Already long in love with jewelry, I wanted my ears pierced in the worst way. Locked in a battle of wills with my dad, who thought girls with pierced ears were...well, not nice...I eventually wore him down about a week before my eighteenth birthday. When it took my other sisters less than no time to get him to cave, I was pretty miffed!

In the early 1980s I joined the SCA (Society for Creative Anachronism) a worldwide medieval reenactment group. The possibilities to play dress up were limitless. I dove into the whole costume thing with both feet. I sewed T-tunics, bodices, Elizabethan court dresses, Italian Renaissance dresses, head pieces, a Spanish Surcoat, you name it. Then I got my horse, and equestrian costumes entered the game. For about ten years, on any given weekend, I was dressed in a costume. It became so natural, that I didn’t even think of them as costumes any longer, but just another wardrobe selection from my closet.

In 1991, when my husband and I moved to Oregon, we dropped out of the SCA, too busy trying to resettle and get our life reorganized. And we were broke, so playing in any kind of venue was out of the question.

About five years ago we fell into a Golden Age of Piracy re-enactors group. Wow, no costume rules, no royalty, nothing but crazy fun people and lots of rum. A whole new way to play dress up. Out came the sewing machine, and I made new shirts, vests, pantaloons, and frock coats. I modified hats into tricorns, and we bought fairly inexpensive knee boots. Hell, we even bought real swords. Our pirate friends are some of the best people we know, and we still play at events like the Northern California Pirate festival, where we are members of Tales of the Seven Seas, and are also part of the crew of the schooner Aldebaran.

Then I discovered Steampunk. Now there is a grand way to play dress up, with even less rules than the pirates. We did Airship Pirates, went to a Bad Fairies Ball, and attended two Abney Park concerts dressed in our best Steampunk gear. It’s still one of my favorites —think Jules Verne meets Queen Victoria, and throw in a time machine.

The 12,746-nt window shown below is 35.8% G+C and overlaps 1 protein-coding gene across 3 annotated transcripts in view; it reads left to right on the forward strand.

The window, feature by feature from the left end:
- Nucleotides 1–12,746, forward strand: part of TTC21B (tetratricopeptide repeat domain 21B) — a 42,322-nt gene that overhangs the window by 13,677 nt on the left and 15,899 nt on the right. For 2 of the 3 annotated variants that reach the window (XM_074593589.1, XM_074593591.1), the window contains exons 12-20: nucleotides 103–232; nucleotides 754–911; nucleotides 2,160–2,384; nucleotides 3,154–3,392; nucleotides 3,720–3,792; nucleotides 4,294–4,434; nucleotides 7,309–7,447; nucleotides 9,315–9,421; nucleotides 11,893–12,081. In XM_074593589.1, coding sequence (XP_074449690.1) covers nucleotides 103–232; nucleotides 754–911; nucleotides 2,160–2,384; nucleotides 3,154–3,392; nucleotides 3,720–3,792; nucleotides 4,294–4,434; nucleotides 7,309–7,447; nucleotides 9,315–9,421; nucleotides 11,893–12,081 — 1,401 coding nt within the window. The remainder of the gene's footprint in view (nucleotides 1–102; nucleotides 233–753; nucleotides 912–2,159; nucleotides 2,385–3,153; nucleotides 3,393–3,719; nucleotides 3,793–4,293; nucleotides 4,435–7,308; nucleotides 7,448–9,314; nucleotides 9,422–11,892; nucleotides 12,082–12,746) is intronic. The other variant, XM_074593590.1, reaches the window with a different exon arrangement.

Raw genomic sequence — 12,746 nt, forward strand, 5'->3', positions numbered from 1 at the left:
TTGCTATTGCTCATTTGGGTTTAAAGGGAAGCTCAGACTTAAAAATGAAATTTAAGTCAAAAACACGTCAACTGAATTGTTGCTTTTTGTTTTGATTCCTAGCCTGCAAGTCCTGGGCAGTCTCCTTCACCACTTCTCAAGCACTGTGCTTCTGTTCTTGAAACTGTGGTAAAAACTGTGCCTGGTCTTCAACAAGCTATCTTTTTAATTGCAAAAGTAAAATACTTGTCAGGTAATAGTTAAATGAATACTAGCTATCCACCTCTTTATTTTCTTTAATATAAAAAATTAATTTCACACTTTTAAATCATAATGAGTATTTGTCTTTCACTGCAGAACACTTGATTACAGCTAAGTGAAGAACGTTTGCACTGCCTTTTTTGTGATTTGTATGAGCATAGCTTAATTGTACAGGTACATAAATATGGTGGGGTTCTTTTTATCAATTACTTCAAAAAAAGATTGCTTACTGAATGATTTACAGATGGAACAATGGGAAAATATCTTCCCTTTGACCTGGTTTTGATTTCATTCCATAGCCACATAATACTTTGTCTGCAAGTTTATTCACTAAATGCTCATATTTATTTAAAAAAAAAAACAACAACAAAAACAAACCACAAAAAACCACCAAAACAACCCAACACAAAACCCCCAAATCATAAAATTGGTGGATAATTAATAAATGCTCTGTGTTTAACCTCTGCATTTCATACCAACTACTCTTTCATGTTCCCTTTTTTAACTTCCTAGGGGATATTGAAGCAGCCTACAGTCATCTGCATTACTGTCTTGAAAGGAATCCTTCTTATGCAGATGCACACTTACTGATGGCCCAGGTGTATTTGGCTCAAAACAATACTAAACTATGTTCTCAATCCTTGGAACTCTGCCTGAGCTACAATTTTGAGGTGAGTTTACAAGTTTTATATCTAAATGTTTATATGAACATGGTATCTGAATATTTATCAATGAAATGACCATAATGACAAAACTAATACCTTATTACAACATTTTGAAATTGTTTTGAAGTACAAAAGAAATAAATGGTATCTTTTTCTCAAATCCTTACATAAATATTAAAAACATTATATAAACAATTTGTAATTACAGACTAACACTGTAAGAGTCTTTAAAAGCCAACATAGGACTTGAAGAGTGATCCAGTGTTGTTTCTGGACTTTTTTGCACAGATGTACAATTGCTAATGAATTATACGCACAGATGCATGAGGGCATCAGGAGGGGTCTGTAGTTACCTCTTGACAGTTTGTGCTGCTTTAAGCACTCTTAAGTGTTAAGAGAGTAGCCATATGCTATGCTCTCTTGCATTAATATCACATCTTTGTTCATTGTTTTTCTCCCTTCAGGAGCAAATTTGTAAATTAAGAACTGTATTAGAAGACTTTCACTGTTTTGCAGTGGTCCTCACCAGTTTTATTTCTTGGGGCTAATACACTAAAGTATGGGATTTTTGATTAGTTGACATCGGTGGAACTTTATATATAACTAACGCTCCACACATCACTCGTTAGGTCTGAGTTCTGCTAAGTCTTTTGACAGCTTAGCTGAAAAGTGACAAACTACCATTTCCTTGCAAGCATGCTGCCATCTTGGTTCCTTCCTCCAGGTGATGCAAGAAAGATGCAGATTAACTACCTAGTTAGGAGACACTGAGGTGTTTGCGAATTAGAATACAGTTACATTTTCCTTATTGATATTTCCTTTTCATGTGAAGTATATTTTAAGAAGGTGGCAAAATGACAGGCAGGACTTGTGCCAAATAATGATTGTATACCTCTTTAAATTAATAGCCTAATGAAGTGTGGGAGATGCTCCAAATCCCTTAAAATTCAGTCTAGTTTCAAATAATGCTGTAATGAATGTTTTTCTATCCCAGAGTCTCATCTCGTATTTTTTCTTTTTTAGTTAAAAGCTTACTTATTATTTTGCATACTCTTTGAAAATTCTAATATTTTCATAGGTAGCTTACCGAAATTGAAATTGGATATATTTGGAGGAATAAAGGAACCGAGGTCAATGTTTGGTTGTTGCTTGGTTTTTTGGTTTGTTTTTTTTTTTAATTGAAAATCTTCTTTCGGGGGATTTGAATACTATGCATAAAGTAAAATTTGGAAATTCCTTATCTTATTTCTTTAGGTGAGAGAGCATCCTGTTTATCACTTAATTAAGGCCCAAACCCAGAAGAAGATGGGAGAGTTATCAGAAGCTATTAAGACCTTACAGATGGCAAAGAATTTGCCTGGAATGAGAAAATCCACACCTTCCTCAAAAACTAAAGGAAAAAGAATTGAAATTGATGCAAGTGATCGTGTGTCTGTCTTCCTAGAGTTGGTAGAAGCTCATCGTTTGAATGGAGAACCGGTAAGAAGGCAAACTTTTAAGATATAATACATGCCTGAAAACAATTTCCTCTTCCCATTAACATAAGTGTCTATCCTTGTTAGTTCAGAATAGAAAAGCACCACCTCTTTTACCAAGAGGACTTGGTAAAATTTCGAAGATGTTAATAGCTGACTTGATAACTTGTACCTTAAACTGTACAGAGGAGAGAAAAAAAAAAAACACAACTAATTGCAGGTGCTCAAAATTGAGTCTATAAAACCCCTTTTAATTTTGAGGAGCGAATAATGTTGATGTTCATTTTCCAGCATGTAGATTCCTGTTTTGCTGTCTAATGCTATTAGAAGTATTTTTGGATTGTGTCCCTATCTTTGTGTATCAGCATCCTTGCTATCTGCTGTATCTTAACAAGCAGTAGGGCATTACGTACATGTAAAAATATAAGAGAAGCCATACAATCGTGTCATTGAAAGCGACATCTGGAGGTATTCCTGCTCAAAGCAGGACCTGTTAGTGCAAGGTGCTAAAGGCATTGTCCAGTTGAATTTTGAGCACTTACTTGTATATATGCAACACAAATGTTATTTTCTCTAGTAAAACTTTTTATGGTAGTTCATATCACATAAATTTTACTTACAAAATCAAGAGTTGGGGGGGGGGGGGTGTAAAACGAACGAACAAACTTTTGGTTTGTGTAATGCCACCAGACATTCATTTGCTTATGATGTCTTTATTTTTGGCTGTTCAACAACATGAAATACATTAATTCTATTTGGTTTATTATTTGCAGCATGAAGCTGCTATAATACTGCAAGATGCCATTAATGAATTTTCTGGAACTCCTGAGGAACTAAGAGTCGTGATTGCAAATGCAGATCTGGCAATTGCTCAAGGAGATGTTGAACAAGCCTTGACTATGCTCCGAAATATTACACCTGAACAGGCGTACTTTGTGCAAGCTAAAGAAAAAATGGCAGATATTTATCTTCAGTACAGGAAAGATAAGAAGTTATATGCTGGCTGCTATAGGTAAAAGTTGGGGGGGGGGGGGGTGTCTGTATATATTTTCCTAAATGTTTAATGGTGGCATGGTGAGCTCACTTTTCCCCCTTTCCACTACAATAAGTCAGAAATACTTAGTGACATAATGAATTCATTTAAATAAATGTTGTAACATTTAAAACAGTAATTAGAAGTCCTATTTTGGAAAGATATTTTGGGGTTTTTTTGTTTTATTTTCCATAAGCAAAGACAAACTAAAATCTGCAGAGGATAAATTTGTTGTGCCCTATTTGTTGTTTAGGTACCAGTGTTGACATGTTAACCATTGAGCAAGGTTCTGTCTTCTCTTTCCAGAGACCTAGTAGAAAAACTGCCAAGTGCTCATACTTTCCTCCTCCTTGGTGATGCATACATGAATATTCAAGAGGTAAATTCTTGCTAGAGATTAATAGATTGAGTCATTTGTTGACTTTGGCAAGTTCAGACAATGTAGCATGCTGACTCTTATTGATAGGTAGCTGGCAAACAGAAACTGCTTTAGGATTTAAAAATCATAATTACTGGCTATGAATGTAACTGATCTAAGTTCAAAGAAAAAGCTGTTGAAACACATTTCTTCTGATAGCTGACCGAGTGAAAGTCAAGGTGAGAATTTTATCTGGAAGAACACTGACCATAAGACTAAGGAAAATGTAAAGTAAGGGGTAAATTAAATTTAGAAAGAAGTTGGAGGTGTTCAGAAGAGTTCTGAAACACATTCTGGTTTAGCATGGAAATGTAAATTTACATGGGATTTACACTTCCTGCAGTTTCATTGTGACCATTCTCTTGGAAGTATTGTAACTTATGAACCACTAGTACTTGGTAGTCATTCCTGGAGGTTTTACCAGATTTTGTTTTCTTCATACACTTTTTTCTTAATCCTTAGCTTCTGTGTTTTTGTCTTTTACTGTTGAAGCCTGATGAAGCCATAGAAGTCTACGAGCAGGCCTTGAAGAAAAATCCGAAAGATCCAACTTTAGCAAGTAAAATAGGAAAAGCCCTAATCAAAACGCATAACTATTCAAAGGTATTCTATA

But I still had all those great SCA costumes packed away, calling my name. A year ago we attended a local Renaissance/Fantasy/Pirate Faire — dressed as pirates— and hooked up with the leader of an equestrian group called Company of the Warhorse, who was also a knight in the SCA. Through him, we fell into the SCA again. At the time, we no longer had horses (long story—see Equine Madness and the Art of Staying Young). Didn’t matter. Within about four months, we had new horses, and a fun new group of people to play dress up with.

Reality check. Thirty year old costumes don’t always fit the way they did back then. Alas. To make matters worse, pirate costumes finished off my old sewing machine. Here we are doing the horse games again, and needing new clothes, saddle cloths, simple bardings, new hats...you get the idea. I see a new sewing machine in my future, and the renewed art of trolling the fabric stores looking for material that is “period correct.”